Rather than attempting to raise capital and wire the United States all by himself, Morse was content to license his telegraph patent to various regional players. The first of these private telegraph lines, linking Philadelphia to New York City, opened in January of 1846. The telegraph’s spread thereafter was breathtaking; the stampede to get onto the World Wide Web during the 1990s has nothing on the speed with which the telegraph became a fixture of everyday American life during the second half of the 1840s.

By 1851, one could send telegraph messages to and from almost any decent-sized American town east of the Mississippi River. To the average mid-nineteenth-century American, the telegraph seemed literally to be a form of magic. Newspapers published rapturous poetry dedicated to Morse’s wondrous invention, which had “annihilated time and space.” Thanks to the telegraph, the United States as a whole became infatuated with the wonders of technology — an infatuation that has never really left it. A thoroughly impressed British visitor reported on the extraordinary range of uses to which the telegraph was already being put just five years after the first lines opened for business:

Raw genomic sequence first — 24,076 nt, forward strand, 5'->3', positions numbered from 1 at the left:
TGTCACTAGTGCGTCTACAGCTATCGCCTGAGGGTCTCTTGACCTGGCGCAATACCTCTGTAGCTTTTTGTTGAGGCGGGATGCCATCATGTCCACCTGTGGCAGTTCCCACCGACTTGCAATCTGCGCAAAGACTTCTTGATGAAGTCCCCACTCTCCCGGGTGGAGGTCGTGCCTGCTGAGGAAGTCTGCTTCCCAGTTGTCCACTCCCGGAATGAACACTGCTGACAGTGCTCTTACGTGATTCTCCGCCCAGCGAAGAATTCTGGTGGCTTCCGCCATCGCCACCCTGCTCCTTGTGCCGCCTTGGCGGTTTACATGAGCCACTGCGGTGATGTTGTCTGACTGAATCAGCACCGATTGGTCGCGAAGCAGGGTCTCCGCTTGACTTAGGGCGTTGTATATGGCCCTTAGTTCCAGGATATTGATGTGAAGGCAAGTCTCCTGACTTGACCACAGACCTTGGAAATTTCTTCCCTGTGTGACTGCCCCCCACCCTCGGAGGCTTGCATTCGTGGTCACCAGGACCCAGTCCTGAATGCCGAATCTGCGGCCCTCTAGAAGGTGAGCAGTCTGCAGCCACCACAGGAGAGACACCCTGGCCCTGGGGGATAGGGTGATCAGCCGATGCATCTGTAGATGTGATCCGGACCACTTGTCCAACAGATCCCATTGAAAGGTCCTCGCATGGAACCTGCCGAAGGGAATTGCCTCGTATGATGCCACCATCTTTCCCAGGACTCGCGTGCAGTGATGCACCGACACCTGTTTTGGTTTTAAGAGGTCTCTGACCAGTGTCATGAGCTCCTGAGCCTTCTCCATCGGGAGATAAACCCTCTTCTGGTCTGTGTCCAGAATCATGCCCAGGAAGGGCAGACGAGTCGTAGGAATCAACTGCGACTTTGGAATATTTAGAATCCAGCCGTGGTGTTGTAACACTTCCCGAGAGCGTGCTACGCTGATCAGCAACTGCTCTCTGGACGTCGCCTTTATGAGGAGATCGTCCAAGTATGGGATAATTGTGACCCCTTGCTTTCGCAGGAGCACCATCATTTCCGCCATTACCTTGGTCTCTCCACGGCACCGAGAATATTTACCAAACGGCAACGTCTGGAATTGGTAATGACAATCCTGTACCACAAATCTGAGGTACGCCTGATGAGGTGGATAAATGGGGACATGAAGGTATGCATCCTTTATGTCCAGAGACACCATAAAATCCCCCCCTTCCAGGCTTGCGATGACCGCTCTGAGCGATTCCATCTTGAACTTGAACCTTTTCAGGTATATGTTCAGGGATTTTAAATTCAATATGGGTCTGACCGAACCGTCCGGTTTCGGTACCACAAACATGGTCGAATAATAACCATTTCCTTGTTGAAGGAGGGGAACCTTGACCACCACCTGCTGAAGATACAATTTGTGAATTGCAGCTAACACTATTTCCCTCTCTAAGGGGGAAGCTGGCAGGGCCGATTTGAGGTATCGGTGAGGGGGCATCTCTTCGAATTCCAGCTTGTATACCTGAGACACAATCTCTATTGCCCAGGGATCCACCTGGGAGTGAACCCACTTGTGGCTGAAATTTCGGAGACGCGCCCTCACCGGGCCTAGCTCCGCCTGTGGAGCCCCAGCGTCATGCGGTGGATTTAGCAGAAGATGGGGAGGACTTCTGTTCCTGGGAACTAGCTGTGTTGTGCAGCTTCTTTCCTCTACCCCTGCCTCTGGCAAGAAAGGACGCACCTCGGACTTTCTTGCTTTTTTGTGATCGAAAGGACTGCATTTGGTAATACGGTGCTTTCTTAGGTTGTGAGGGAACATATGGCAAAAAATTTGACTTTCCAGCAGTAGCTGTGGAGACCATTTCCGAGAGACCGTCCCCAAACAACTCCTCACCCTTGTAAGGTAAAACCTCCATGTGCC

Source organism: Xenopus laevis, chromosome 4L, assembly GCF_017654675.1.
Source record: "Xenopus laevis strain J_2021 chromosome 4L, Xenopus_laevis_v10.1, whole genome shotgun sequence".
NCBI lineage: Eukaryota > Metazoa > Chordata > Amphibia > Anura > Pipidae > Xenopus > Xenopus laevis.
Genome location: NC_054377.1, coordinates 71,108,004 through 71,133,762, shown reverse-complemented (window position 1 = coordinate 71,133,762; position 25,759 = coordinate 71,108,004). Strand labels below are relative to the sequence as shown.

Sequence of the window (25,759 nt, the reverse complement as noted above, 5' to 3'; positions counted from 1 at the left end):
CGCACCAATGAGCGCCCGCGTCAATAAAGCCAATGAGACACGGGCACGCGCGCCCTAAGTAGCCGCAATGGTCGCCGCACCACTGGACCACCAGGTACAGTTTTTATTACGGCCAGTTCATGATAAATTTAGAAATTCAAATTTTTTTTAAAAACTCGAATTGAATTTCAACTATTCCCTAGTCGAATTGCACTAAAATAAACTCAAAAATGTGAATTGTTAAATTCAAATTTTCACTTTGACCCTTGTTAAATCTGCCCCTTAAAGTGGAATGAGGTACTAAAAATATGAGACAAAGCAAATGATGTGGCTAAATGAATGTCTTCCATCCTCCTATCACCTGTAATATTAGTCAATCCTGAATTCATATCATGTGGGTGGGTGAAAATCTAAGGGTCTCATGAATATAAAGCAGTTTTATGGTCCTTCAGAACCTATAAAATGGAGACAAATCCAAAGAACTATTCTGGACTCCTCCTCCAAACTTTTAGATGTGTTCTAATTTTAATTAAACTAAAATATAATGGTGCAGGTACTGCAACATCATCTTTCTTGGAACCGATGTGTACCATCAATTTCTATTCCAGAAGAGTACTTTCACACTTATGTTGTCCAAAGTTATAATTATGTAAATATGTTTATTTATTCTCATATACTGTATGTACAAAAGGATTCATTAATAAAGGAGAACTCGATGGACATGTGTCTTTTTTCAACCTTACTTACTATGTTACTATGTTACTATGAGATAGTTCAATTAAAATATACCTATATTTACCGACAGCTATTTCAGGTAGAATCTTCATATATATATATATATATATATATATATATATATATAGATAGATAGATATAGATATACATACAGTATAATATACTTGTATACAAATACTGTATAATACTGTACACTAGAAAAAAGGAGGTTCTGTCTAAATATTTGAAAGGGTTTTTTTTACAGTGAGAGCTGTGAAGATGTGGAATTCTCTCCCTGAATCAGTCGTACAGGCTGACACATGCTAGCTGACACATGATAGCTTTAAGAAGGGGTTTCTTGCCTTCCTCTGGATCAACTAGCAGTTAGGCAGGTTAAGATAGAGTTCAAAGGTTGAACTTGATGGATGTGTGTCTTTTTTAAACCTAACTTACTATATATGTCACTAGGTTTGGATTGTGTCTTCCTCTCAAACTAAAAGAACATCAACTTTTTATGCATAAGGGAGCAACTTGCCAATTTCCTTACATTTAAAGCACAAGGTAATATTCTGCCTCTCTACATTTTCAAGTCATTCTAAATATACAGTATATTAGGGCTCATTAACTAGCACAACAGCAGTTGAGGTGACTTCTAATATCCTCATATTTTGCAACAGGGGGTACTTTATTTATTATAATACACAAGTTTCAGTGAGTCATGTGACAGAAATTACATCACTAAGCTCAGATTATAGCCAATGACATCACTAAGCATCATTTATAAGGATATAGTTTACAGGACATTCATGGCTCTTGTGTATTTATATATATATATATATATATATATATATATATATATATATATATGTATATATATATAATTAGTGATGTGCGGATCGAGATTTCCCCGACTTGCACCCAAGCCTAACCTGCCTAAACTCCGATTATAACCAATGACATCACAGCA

It is employed in transmitting messages to and from bankers, merchants, members of Congress, officers of government, brokers, and police officers. [It is used for] items of news, election returns, announcements of deaths, inquiries respecting the health of families and individuals, daily proceedings of the Senate and the House of Representatives, orders of goods, inquiries respecting the sailing of vessels, proceedings of cases in various courts, summoning of witnesses, messages for express trains, invitations, the receipt of money at one station and its payment at another; for persons requesting the transmission of funds from debtors, consultation of physicians, and messages of every character usually sent by the mail. The confidence in the efficiency of telegraphic communication is so complete that the most important commercial transactions daily transpire by its means between correspondents several hundred miles apart.